Alma Woodsey Thomas (September 22, 1891 - February 24, 1978) was an African American color field painter and art educator.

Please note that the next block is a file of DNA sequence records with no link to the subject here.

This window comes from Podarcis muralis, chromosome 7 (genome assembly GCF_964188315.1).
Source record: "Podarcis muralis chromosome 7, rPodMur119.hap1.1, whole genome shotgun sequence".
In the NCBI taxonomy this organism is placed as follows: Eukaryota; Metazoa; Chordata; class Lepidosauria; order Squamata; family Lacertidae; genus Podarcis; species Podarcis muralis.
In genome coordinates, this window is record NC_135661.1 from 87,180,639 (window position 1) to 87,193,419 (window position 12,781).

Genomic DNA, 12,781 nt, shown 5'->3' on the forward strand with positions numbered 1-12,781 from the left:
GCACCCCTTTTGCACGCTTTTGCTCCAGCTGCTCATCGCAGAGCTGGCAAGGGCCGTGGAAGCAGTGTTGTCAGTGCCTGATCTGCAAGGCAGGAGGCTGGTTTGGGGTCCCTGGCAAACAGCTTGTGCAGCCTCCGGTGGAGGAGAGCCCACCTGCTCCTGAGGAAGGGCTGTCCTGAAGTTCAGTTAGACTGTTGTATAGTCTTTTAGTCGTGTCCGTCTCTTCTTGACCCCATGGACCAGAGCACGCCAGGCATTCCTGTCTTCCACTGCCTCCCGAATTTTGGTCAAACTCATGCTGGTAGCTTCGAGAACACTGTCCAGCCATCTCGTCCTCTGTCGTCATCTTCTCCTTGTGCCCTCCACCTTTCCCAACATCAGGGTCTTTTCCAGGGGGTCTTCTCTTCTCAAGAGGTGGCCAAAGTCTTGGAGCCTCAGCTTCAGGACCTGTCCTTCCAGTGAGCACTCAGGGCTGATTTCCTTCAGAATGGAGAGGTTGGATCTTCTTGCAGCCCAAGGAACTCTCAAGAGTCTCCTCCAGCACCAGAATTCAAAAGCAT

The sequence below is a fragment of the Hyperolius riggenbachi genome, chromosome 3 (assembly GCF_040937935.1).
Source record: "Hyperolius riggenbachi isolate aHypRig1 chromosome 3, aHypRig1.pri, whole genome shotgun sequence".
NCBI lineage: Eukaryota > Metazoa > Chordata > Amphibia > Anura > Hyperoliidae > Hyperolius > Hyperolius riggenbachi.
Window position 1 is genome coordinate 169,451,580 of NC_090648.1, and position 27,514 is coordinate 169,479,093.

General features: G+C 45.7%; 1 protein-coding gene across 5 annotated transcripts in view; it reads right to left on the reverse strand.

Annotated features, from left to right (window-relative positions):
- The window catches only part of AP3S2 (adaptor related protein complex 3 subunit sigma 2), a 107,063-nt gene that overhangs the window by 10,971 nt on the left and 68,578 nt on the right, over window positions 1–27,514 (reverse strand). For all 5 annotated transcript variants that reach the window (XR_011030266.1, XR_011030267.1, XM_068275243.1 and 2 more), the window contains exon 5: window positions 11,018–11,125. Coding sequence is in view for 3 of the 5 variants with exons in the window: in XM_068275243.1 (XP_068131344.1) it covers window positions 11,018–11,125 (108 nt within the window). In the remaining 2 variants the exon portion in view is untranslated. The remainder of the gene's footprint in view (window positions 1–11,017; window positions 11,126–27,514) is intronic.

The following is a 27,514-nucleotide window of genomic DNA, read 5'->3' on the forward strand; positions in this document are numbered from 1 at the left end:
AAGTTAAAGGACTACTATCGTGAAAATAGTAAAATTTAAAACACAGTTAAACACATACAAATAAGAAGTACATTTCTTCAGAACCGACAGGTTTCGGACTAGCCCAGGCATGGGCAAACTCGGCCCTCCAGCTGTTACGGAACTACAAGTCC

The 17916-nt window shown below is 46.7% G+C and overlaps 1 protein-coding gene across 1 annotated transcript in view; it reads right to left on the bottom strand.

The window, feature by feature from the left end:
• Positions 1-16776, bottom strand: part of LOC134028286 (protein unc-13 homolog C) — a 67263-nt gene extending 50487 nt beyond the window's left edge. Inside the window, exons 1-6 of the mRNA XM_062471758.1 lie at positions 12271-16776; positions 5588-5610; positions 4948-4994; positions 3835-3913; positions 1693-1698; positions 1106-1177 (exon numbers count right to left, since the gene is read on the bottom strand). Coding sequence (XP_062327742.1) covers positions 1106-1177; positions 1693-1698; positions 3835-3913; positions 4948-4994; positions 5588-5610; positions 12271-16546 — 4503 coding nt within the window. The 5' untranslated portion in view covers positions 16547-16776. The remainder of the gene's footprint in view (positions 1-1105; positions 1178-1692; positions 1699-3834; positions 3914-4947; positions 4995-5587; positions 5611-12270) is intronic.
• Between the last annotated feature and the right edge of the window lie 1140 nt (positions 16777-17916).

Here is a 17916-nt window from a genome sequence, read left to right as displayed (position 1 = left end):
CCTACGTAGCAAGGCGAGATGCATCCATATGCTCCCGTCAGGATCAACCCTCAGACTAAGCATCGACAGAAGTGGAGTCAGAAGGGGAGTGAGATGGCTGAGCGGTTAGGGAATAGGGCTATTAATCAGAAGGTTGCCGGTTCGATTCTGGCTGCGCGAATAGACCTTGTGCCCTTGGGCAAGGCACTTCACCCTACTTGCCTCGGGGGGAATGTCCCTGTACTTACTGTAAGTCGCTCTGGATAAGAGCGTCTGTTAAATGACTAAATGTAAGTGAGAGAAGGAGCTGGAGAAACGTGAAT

Born and raised in Columbus, Georgia, Thomas moved to Washington, D.C., with her family in 1907. in 1924, she became the first graduate of the Howard University art department. She was the first African American ever to receive a bachelor's degree in the fine arts and, in 1934, became the first African American woman to gain a master's degree in art from Columbia University. She was also the first African American woman to have a solo show at the Whitney Museum of American Art. Her early art was realistic, but delved into abstraction influenced by the work of her professors Lois Mailou Jones and James V. Herring. The new approach she developed is what she became known for: large canvases filled with irregular, brightly colored patterns. These works have been compared to Byzantine mosaics and the pointillist paintings of Georges Seurat.